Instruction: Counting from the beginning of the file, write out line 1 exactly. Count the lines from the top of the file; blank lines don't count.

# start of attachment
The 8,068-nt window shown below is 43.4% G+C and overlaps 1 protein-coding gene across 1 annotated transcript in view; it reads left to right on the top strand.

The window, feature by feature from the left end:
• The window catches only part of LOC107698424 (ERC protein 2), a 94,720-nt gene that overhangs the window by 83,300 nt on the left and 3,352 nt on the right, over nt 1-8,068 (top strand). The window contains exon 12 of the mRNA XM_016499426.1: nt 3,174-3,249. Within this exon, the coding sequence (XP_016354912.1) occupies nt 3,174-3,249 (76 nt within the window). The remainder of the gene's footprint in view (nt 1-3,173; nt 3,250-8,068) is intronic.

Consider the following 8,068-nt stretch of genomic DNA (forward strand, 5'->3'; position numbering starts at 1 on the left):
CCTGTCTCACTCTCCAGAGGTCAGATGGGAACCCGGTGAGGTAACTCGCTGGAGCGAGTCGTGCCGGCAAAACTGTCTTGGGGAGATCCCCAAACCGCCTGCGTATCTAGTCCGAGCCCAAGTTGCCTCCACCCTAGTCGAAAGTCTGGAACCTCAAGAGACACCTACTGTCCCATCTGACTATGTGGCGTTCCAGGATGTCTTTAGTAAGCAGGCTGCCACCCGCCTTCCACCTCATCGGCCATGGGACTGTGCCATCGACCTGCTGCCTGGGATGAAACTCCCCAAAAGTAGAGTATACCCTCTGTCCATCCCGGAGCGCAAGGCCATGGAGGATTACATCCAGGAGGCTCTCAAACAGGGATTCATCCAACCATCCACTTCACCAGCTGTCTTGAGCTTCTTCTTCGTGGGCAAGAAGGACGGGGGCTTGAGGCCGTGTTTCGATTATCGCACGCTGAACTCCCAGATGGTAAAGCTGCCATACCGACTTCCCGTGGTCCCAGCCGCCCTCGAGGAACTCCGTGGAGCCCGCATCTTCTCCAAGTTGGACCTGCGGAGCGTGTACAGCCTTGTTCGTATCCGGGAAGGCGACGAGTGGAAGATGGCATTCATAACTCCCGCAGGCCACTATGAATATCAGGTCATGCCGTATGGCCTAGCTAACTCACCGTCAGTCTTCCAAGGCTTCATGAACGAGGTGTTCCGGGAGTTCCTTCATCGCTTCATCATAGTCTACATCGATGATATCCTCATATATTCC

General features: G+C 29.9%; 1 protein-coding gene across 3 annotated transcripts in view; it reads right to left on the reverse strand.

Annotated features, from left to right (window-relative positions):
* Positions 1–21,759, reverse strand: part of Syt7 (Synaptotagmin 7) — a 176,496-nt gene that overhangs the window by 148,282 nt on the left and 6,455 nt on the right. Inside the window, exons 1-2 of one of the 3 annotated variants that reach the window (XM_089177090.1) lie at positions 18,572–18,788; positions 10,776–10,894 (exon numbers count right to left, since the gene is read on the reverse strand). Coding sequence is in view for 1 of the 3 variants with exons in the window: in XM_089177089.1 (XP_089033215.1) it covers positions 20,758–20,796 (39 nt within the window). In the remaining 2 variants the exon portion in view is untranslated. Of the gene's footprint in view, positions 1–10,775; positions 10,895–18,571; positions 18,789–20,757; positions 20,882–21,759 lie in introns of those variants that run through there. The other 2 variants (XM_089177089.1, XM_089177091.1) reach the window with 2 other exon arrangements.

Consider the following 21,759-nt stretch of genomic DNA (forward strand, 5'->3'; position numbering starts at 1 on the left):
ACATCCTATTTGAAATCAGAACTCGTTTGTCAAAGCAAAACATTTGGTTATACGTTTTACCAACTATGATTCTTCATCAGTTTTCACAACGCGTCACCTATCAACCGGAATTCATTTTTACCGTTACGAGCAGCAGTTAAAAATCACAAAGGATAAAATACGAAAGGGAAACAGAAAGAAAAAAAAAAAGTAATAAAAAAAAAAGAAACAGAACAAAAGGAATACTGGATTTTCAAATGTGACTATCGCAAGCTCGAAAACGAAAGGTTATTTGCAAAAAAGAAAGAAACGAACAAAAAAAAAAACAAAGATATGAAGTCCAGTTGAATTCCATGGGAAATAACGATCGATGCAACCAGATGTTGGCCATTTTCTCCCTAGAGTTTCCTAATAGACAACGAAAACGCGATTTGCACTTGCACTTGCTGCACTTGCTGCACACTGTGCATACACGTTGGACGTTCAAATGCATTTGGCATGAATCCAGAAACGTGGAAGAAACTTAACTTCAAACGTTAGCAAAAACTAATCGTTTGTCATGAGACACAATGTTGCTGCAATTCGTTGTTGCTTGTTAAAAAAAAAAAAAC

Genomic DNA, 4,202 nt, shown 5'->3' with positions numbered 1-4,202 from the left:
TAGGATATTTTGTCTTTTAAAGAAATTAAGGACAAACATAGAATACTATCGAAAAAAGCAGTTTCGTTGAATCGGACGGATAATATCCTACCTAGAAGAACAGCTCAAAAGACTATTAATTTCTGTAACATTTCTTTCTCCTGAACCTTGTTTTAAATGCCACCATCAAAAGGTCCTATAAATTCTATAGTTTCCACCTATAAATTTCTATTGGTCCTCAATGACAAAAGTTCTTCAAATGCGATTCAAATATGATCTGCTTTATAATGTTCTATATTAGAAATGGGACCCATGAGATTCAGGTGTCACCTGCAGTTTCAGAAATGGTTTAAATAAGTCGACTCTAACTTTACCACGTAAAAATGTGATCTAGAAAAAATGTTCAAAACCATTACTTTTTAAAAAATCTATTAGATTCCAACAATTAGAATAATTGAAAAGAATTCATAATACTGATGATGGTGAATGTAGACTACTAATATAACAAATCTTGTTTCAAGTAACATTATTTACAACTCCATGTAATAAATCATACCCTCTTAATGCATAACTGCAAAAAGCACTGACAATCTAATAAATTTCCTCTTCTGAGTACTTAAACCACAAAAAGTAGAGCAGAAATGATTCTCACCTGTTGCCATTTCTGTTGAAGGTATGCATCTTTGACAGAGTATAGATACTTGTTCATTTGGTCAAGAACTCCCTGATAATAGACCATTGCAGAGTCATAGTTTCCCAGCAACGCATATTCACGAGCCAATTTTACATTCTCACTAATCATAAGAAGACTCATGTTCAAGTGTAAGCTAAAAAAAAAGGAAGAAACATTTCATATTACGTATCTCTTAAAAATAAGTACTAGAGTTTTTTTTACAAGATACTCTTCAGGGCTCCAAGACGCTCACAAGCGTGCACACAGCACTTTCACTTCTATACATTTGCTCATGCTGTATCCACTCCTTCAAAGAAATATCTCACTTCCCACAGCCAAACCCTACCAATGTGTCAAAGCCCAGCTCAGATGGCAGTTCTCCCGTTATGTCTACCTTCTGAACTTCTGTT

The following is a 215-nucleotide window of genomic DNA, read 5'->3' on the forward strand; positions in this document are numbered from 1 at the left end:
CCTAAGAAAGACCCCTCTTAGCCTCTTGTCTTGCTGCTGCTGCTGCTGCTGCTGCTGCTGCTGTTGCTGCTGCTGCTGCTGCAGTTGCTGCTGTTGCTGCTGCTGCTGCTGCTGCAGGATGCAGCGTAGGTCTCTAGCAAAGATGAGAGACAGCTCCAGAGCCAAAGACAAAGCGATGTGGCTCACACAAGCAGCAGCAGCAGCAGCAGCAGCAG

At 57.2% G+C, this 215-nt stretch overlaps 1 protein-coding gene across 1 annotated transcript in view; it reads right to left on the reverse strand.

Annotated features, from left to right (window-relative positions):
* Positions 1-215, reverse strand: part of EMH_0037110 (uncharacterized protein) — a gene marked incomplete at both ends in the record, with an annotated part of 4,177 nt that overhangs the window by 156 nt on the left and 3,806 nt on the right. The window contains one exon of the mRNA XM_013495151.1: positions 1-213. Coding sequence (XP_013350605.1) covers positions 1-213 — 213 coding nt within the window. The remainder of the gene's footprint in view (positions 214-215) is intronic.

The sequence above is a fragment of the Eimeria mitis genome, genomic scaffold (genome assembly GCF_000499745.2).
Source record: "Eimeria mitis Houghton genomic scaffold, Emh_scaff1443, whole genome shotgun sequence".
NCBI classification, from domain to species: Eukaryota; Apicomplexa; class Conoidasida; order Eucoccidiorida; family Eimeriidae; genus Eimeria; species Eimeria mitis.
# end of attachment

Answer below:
The 8,068-nt window shown below is 43.4% G+C and overlaps 1 protein-coding gene across 1 annotated transcript in view; it reads left to right on the top strand.